An estate planning lawyer at Kramer, Green, Zuckerman, Greene & Buchsbaum, P.A. can help determine what type of estate plan is best for you and your family. We also can answer your questions and assist you in choosing the different elements of a comprehensive estate plan that meet your needs.
Individuals often make three major mistakes concerning the estate planning process that could have adverse consequences for their surviving family members. By becoming aware of these potential missteps, you can avoid the negative implications they are likely to create. In addition, avoiding these mistakes may also enable you to reduce the time and expenses your loved ones must spend handling your affairs.
Failing to Have an Estate Plan
Everyone can benefit from an estate plan, no matter how large or small your estate may be. For instance, paying reasonable fees to your personal representative and the attorney for your estate is routine when you cannot avoid probate. These fees take away from the assets that will go to your heirs. If you have no probate estate, then these fees are unnecessary.
Similarly, probate litigation can drag out for months and, in some cases, years. Lengthy probate court proceedings will not achieve your objective of getting your assets into the hands of your heirs, who likely need them for support.
Furthermore, if you pass away with no will in place, not only must you open an estate, which triggers the payment of certain fees, but Florida’s intestacy laws govern how your assets are divided. Unfortunately, you may not know how property is distributed under intestacy laws. For example, if you are married and passed away without a will, you might assume that all your assets would go to your surviving spouse. However, this is not always the case. For example, under Florida Statutes §732.102, your surviving spouse receives only half of your intestate estate if you have a child from a previous relationship. If this is not what you want to happen, then only an estate plan can prevent this result.
Avoiding Decisions About Incapacity
When you think of estate planning, you might focus on documents such as wills, which govern the disposition of your property after your death. However, estate planning also encompasses decisions about what you want to happen if you become incapacitated or incompetent during your lifetime. These documents may include advance health care directives, durable powers of attorney, and living wills.
A durable power of attorney allows you to designate a person to act on your behalf in managing your property and financial affairs if you become unable to handle them on your own. Likewise, a Designation of Health Care Surrogate allows you to choose someone to make medical and other health care decisions if you become incapable of making those decisions on your own. Otherwise, your family will have to go through the often lengthy and expensive process of having a court appoint a legal guardian for you.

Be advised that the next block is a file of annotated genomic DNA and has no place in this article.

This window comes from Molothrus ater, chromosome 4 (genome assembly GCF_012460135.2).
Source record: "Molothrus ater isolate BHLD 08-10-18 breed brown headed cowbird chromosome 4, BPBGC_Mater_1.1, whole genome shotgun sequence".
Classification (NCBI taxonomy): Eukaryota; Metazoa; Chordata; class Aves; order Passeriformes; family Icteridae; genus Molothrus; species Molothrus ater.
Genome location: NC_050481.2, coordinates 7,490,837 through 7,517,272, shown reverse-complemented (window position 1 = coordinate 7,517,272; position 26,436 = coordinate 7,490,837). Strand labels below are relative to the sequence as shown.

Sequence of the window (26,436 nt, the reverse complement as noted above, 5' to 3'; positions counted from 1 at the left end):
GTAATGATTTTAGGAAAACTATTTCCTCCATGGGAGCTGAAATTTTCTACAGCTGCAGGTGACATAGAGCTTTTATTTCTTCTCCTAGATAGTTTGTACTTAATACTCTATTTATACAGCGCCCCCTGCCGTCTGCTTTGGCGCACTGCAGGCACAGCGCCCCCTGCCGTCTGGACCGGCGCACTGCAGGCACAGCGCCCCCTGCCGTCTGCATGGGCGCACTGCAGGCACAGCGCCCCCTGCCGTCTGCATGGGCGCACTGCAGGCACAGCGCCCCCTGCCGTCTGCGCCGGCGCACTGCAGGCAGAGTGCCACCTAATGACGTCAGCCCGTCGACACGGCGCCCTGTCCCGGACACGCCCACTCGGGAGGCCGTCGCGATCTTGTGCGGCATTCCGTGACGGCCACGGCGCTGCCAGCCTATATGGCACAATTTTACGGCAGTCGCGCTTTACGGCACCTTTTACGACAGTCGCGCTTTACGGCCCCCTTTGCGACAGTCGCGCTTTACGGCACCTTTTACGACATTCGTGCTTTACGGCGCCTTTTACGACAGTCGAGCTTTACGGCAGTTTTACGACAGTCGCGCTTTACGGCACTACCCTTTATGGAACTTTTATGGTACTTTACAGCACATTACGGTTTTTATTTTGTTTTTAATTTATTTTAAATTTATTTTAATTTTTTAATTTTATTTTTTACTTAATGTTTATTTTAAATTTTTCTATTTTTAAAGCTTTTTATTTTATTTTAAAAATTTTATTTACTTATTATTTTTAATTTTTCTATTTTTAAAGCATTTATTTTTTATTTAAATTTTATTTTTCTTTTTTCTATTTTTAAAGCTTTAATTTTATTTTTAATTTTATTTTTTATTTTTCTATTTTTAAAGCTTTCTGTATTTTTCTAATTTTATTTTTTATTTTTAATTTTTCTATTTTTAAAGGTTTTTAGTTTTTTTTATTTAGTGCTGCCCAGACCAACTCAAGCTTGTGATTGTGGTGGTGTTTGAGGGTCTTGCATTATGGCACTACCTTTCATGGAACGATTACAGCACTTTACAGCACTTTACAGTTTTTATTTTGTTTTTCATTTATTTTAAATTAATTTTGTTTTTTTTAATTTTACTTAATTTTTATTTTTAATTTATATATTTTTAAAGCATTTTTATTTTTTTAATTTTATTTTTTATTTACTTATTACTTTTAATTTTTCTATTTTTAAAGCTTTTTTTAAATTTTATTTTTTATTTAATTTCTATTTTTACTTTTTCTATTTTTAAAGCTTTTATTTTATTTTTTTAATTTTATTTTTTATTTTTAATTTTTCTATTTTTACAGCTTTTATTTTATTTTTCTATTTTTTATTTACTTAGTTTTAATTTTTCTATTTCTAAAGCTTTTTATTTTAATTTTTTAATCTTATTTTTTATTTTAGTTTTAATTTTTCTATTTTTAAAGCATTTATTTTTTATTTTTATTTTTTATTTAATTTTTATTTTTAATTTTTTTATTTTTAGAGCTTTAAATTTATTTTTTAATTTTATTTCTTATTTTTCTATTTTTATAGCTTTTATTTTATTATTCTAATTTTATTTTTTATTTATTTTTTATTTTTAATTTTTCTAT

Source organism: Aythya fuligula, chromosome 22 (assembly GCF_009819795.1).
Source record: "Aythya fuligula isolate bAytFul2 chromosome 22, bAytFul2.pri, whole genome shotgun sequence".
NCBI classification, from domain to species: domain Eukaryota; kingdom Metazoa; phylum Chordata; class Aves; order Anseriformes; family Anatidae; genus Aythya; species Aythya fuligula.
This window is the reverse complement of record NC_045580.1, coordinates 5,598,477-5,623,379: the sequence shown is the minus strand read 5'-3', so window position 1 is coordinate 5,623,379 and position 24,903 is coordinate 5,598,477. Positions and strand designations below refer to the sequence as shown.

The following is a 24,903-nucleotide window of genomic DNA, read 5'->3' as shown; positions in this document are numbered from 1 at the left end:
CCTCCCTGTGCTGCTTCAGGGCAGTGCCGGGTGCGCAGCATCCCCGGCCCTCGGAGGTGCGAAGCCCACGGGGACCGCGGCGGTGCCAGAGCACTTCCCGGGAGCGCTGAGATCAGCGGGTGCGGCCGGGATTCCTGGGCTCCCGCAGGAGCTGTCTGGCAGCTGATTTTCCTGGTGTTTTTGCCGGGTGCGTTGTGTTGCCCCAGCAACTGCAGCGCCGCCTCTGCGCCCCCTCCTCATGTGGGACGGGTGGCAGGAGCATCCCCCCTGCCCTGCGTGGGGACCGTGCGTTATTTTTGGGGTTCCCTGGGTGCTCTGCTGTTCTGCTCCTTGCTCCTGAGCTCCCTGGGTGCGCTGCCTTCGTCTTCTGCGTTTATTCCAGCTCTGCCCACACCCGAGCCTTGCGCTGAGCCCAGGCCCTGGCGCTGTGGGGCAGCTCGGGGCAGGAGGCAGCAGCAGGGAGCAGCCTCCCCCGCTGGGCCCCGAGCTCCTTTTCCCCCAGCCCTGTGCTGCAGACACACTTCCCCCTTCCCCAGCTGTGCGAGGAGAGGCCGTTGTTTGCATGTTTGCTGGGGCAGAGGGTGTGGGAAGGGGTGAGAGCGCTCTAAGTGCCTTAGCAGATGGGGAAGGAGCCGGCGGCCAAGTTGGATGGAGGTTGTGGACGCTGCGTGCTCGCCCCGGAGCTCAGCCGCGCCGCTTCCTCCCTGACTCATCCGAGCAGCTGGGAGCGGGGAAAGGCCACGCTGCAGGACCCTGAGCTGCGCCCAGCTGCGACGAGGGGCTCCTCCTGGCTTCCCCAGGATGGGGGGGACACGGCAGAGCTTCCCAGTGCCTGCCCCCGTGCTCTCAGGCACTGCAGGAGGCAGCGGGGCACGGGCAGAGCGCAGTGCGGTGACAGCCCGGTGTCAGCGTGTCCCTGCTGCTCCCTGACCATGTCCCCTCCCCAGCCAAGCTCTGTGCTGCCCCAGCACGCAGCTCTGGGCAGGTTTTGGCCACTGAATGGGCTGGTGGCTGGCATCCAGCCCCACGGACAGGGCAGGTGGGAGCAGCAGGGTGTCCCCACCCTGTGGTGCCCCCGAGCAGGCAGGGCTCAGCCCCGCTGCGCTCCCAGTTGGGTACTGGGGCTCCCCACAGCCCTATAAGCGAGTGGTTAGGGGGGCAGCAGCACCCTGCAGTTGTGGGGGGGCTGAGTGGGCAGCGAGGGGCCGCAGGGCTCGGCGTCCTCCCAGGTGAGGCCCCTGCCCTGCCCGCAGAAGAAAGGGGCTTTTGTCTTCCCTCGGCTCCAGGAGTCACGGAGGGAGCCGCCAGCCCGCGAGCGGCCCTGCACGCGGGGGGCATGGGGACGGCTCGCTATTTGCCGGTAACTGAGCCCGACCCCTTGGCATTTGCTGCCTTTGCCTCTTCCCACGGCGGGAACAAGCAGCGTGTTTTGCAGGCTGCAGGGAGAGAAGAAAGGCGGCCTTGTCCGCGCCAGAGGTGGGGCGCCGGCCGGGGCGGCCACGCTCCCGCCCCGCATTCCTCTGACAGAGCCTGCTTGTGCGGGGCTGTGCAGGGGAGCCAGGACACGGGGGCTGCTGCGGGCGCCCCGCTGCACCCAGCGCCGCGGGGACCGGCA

Likewise, executing a living will allows you to decide in advance whether and what life-prolonging measures you want to receive – or not receive – if you are terminally ill, in an end-stage medical condition, or a persistent vegetative state. Moreover, taking this step prevents your loved ones from making this emotionally difficult decision at a highly stressful and unexpected time.
Forgetting to Regularly Review and Update Your Estate Plan
Too many people believe that their work is done once they complete an estate plan. However, facts and situations can change drastically over time. Regularly reviewing your estate plan can help ensure that it represents your wishes and does not omit any assets or issues you need to address.
For instance, personal life events, such as birth, adoption, death, marriage, divorce, etc., should always trigger a review of your estate plan. In addition to changing named guardians, personal representatives, and heirs in your estate planning documents, you may need to update beneficiaries on non-probate assets, such as retirement plans and life insurance policies.
Changes in your professional life also may necessitate changes in your estate plan. For example, if you open a business, you should have a succession or other written plan for the business. This plan would become operational should you unexpectedly pass away or become incapacitated and unable to operate the business.
Contact Our Office Today for All Your Estate Planning Needs
At Kramer, Green, Zuckerman, Greene & Buchsbaum, P.A., an estate planning attorney can provide you with a full range of estate planning services. In addition, if you lose a loved one, we are here to assist you with all estate-related needs.
We can guide your family through the complicated legal landscape of estate planning law as quickly and efficiently as possible. Call us at (954) 966-2112 or learn more about the legal services we can offer you online. Schedule an appointment to talk to us about your legal needs right away.